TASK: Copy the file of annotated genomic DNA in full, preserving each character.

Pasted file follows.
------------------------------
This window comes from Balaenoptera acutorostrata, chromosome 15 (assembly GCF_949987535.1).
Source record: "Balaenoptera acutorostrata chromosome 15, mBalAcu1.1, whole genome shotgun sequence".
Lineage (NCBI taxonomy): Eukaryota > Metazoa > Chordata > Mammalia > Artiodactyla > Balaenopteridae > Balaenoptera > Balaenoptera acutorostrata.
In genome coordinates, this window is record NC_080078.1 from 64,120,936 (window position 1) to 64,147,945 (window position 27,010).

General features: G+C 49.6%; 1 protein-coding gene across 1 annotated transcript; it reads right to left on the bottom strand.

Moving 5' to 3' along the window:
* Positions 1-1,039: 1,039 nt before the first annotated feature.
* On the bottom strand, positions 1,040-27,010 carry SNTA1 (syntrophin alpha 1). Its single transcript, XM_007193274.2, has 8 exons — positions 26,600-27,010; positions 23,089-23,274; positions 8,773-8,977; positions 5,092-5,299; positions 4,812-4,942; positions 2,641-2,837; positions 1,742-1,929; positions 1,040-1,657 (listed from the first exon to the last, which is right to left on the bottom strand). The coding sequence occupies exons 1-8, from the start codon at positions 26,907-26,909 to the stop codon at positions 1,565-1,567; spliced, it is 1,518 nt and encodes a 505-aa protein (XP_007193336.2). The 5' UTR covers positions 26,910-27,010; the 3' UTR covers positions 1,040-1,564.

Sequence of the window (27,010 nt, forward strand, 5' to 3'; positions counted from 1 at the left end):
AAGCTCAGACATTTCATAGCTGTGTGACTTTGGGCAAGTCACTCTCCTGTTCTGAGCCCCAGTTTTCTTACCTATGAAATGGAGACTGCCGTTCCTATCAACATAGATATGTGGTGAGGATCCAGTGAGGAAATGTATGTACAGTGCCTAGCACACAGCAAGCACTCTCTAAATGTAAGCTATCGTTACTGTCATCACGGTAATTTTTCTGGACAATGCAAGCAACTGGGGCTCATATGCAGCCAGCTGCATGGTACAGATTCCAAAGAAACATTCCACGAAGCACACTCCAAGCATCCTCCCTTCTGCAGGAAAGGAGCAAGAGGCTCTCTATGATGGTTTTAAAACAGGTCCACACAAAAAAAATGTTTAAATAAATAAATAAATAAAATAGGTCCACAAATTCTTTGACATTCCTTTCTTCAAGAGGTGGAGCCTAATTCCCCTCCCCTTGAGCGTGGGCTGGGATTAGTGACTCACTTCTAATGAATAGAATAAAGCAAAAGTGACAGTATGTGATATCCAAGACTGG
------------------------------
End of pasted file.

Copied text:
This window comes from Balaenoptera acutorostrata, chromosome 15 (assembly GCF_949987535.1).
Source record: "Balaenoptera acutorostrata chromosome 15, mBalAcu1.1, whole genome shotgun sequence".
Lineage (NCBI taxonomy): Eukaryota > Metazoa > Chordata > Mammalia > Artiodactyla > Balaenopteridae > Balaenoptera > Balaenoptera acutorostrata.
In genome coordinates, this window is record NC_080078.1 from 64,120,936 (window position 1) to 64,147,945 (window position 27,010).

General features: G+C 49.6%; 1 protein-coding gene across 1 annotated transcript; it reads right to left on the bottom strand.

Moving 5' to 3' along the window:
* Positions 1-1,039: 1,039 nt before the first annotated feature.
* On the bottom strand, positions 1,040-27,010 carry SNTA1 (syntrophin alpha 1). Its single transcript, XM_007193274.2, has 8 exons — positions 26,600-27,010; positions 23,089-23,274; positions 8,773-8,977; positions 5,092-5,299; positions 4,812-4,942; positions 2,641-2,837; positions 1,742-1,929; positions 1,040-1,657 (listed from the first exon to the last, which is right to left on the bottom strand). The coding sequence occupies exons 1-8, from the start codon at positions 26,907-26,909 to the stop codon at positions 1,565-1,567; spliced, it is 1,518 nt and encodes a 505-aa protein (XP_007193336.2). The 5' UTR covers positions 26,910-27,010; the 3' UTR covers positions 1,040-1,564.

Sequence of the window (27,010 nt, forward strand, 5' to 3'; positions counted from 1 at the left end):
AAGCTCAGACATTTCATAGCTGTGTGACTTTGGGCAAGTCACTCTCCTGTTCTGAGCCCCAGTTTTCTTACCTATGAAATGGAGACTGCCGTTCCTATCAACATAGATATGTGGTGAGGATCCAGTGAGGAAATGTATGTACAGTGCCTAGCACACAGCAAGCACTCTCTAAATGTAAGCTATCGTTACTGTCATCACGGTAATTTTTCTGGACAATGCAAGCAACTGGGGCTCATATGCAGCCAGCTGCATGGTACAGATTCCAAAGAAACATTCCACGAAGCACACTCCAAGCATCCTCCCTTCTGCAGGAAAGGAGCAAGAGGCTCTCTATGATGGTTTTAAAACAGGTCCACACAAAAAAAATGTTTAAATAAATAAATAAATAAAATAGGTCCACAAATTCTTTGACATTCCTTTCTTCAAGAGGTGGAGCCTAATTCCCCTCCCCTTGAGCGTGGGCTGGGATTAGTGACTCACTTCTAATGAATAGAATAAAGCAAAAGTGACAGTATGTGATATCCAAGACTGG